HARARE, Zimbabwe – Conservationists in Zimbabwe said Wednesday round-the-clock efforts to save a baby elephant, separated from his mother on a busy highway, have failed. The six-week-old calf who has been hand fed for three weeks has died, apparently from pneumonia.
Conservation expert Gordon Putterill said that elephants are notoriously difficult to hand rear, unlike other wild animals. The baby calf was named Kunda, or Triumph in the local Shona language, for his determination to survive after he was found alone on the highway, he said.
Kunda’s mother may have been injured by a truck after the herd fled from a busy trucking highway in northwestern Zimbabwe, uncharacteristically leaving him behind, trackers said. The herd’s tracks led deep into the thick bush several miles (kilometers) away from where the baby calf was found.
With shoulders that measured just 2 feet 9 inches (80 centimeters) across, Putterill said Kunda touched the hearts of all those who tried to save him.
Kunda gained more than 40 pounds (20 kilograms) while in human care to reach about 200 pounds (100 kilograms) in weight, Putterill said. But then he got diarrhea despite receiving specialized soy milk, palm and coconut oil derivatives and nutrients prescribed by top veterinarians in eastern and southern Africa. The veterinarians, however, had warned that it was rare for young elephants to survive without a mother.
“The poor little guy looked so frail,” said Putterill, a veteran game ranger based at the Mwanga Lodge conservancy about 25 miles (40 kilometers) northeast of Harare.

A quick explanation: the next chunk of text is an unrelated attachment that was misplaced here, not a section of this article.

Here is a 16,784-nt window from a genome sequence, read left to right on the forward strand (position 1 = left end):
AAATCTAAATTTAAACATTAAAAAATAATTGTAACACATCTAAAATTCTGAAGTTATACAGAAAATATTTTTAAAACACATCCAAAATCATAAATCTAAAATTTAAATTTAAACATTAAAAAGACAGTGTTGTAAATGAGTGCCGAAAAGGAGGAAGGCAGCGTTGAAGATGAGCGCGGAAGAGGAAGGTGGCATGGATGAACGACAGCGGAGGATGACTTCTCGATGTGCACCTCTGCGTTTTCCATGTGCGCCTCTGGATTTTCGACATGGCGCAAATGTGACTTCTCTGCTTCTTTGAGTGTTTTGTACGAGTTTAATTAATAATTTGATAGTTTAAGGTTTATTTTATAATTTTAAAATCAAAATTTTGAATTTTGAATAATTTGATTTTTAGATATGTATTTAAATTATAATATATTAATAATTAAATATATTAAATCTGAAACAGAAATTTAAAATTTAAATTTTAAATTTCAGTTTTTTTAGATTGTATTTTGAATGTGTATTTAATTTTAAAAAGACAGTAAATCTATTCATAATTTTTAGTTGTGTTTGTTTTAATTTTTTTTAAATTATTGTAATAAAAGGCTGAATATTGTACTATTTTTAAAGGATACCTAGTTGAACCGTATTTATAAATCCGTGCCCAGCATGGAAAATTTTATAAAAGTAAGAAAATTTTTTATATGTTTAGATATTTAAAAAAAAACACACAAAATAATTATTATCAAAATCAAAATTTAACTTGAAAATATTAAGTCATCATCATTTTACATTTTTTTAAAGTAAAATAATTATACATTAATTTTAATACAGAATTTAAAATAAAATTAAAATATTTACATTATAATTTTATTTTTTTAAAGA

The stomach condition sapped Kunda’s strength but he recovered. Soon after, though, his temperature soared and he began breathing noisily as pneumonia set it in.
Kunda was fed and given medication intravenously but his “vital signs” deteriorated and he died peacefully in his sleep, Putterill said.
Kunda had very little control of his small trunk but, like human babies, “sampled new things with his mouth,” Putterill said.
“Had his mother been feeding him, he would have been boosted by her antibodies,” he said.
Kunda snored at night, played in water, squealed when he was frustrated, didn’t want to be alone in his new environment and liked people around him. The calf had a character all his own that deeply affected his human helpers.
“Kunda became an ambassador for elephant conservation. One must not give up on trying to help orphaned and vulnerable wildlife despite the heartbreaks,” he said.
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